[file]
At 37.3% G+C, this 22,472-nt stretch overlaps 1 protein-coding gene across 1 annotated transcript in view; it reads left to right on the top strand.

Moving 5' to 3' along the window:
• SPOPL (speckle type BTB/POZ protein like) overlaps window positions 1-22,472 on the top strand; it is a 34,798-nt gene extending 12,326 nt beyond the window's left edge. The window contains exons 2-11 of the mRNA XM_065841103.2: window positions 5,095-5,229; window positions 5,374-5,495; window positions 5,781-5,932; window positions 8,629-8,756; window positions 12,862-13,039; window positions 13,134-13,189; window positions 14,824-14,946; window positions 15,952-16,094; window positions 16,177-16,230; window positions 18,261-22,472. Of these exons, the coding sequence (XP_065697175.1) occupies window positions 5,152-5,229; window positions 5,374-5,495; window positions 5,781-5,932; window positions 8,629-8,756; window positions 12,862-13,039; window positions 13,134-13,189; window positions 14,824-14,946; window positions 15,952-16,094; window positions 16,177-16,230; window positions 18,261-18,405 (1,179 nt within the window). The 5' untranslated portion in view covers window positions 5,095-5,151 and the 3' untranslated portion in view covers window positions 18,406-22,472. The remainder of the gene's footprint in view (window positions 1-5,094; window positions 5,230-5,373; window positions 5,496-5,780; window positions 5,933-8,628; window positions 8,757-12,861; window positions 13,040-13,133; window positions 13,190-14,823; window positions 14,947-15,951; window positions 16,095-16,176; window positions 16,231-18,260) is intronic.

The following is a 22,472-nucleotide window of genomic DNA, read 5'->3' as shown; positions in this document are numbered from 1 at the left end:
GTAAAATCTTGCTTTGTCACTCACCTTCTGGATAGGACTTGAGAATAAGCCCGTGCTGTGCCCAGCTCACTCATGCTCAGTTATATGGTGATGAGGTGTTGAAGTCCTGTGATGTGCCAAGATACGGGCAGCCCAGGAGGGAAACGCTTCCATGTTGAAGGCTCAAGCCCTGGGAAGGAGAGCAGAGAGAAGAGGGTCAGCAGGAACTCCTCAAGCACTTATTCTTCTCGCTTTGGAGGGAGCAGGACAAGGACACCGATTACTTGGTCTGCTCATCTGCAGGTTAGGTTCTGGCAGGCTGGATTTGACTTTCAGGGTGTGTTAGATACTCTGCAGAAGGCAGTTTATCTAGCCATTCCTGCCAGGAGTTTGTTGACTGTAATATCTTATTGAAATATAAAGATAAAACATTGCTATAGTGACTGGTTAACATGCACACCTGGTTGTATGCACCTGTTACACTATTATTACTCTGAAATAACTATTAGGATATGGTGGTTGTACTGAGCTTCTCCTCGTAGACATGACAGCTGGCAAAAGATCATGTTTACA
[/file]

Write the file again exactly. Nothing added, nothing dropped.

At 37.3% G+C, this 22,472-nt stretch overlaps 1 protein-coding gene across 1 annotated transcript in view; it reads left to right on the top strand.

Moving 5' to 3' along the window:
• SPOPL (speckle type BTB/POZ protein like) overlaps window positions 1-22,472 on the top strand; it is a 34,798-nt gene extending 12,326 nt beyond the window's left edge. The window contains exons 2-11 of the mRNA XM_065841103.2: window positions 5,095-5,229; window positions 5,374-5,495; window positions 5,781-5,932; window positions 8,629-8,756; window positions 12,862-13,039; window positions 13,134-13,189; window positions 14,824-14,946; window positions 15,952-16,094; window positions 16,177-16,230; window positions 18,261-22,472. Of these exons, the coding sequence (XP_065697175.1) occupies window positions 5,152-5,229; window positions 5,374-5,495; window positions 5,781-5,932; window positions 8,629-8,756; window positions 12,862-13,039; window positions 13,134-13,189; window positions 14,824-14,946; window positions 15,952-16,094; window positions 16,177-16,230; window positions 18,261-18,405 (1,179 nt within the window). The 5' untranslated portion in view covers window positions 5,095-5,151 and the 3' untranslated portion in view covers window positions 18,406-22,472. The remainder of the gene's footprint in view (window positions 1-5,094; window positions 5,230-5,373; window positions 5,496-5,780; window positions 5,933-8,628; window positions 8,757-12,861; window positions 13,040-13,133; window positions 13,190-14,823; window positions 14,947-15,951; window positions 16,095-16,176; window positions 16,231-18,260) is intronic.

The following is a 22,472-nucleotide window of genomic DNA, read 5'->3' as shown; positions in this document are numbered from 1 at the left end:
GTAAAATCTTGCTTTGTCACTCACCTTCTGGATAGGACTTGAGAATAAGCCCGTGCTGTGCCCAGCTCACTCATGCTCAGTTATATGGTGATGAGGTGTTGAAGTCCTGTGATGTGCCAAGATACGGGCAGCCCAGGAGGGAAACGCTTCCATGTTGAAGGCTCAAGCCCTGGGAAGGAGAGCAGAGAGAAGAGGGTCAGCAGGAACTCCTCAAGCACTTATTCTTCTCGCTTTGGAGGGAGCAGGACAAGGACACCGATTACTTGGTCTGCTCATCTGCAGGTTAGGTTCTGGCAGGCTGGATTTGACTTTCAGGGTGTGTTAGATACTCTGCAGAAGGCAGTTTATCTAGCCATTCCTGCCAGGAGTTTGTTGACTGTAATATCTTATTGAAATATAAAGATAAAACATTGCTATAGTGACTGGTTAACATGCACACCTGGTTGTATGCACCTGTTACACTATTATTACTCTGAAATAACTATTAGGATATGGTGGTTGTACTGAGCTTCTCCTCGTAGACATGACAGCTGGCAAAAGATCATGTTTACA